Mobile

Scratch Wireless launches a free mobile phone service (but, of course, there’s a catch)

The Motorola Photon Q from Scratch Wireless

Above: The Motorola Photon Q from Scratch Wireless

Image Credit: Scratch Wireless

FreedomPop isn’t the only company trying to kill cellphone carriers: Scratch Wireless launched today with the goal of being the “first truly free” mobile offering.

But, as always, the truth is a bit trickier. Scratch Wireless indeed gives you free voice and telephone service — but only when you’re connected to Wi-Fi. To get voice and data service in the wild, you’ll have to buy service from Sprint (texting is always free).

You’ll also have to drop $269 for a custom Android phone (the aging Motorola Photon II) to get started with the service. Suddenly, “free” seems a bit less so.

Twenty-four-hour data and voice passes will run you $2 each, which includes 30 minutes of calling time and 25MB of data. You can also get 30-day voice and data passes for $15 each, which grants you 250 minutes of talk time and 200MB of data. For a casual customers, those caps will likely be enough, but anyone used to streaming music and video will likely find themselves constrained.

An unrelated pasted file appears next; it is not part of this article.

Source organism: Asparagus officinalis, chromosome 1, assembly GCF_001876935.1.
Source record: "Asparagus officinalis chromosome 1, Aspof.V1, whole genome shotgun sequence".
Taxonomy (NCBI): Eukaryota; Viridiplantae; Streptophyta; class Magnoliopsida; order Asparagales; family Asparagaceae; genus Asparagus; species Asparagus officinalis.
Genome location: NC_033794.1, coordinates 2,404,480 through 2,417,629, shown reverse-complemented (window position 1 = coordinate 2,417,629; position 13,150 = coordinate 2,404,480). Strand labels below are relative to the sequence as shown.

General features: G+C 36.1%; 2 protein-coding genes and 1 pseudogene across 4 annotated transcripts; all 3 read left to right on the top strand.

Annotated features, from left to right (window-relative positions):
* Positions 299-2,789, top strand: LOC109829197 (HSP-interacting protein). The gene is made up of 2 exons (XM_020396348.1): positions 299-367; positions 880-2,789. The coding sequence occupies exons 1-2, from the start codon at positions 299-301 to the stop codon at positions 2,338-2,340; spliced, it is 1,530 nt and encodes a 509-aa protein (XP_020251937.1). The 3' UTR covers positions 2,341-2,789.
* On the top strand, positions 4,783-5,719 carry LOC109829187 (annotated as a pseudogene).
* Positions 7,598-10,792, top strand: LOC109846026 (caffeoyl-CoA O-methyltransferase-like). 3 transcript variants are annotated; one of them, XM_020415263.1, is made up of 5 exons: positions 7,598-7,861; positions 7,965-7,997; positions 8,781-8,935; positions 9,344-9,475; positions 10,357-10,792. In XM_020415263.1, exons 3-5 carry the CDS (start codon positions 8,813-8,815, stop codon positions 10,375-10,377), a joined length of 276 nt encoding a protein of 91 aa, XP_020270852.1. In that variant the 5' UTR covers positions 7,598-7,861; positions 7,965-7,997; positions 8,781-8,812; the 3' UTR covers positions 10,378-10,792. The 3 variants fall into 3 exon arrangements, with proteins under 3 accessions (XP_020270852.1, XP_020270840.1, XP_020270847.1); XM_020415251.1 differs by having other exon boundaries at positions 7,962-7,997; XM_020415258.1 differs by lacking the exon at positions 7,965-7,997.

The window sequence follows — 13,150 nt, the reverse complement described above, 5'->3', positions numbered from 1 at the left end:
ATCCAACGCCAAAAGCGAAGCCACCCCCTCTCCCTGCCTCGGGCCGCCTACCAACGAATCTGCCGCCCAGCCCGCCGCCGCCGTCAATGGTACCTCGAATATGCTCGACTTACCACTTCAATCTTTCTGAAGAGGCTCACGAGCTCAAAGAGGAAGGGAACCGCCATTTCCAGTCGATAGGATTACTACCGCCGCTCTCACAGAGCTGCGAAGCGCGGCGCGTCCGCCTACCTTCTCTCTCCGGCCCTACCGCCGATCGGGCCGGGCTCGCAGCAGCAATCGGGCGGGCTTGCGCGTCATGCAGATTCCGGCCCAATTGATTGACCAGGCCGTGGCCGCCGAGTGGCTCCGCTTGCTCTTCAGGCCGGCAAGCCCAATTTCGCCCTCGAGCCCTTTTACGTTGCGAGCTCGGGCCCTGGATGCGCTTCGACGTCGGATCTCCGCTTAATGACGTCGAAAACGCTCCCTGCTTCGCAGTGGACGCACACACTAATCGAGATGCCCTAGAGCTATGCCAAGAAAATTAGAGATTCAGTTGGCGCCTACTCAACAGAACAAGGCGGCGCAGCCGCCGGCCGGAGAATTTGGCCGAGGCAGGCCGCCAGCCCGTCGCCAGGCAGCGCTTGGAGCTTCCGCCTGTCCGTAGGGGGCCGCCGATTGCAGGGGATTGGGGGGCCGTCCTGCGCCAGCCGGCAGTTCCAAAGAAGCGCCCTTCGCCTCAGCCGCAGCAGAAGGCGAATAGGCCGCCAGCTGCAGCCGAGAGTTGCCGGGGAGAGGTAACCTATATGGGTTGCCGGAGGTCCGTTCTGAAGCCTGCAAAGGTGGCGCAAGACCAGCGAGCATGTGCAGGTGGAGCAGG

Alan Berrey, Scratch Wireless’s cofounder and CEO, tells me he’s not worried if customers don’t end up paying for extra service. “The big point was to create an infrastructure that isn’t related to a phone company,” he said. “Our cost for delivering unlimited services over Wi-Fi is really very very low. It’s fine if we have a bunch of customers who buy the device and only use it in free mode.”

Scratch Wireless is based in Cambridge, Mass., and has raised $5 million in funding from CommonAngels and its partners.


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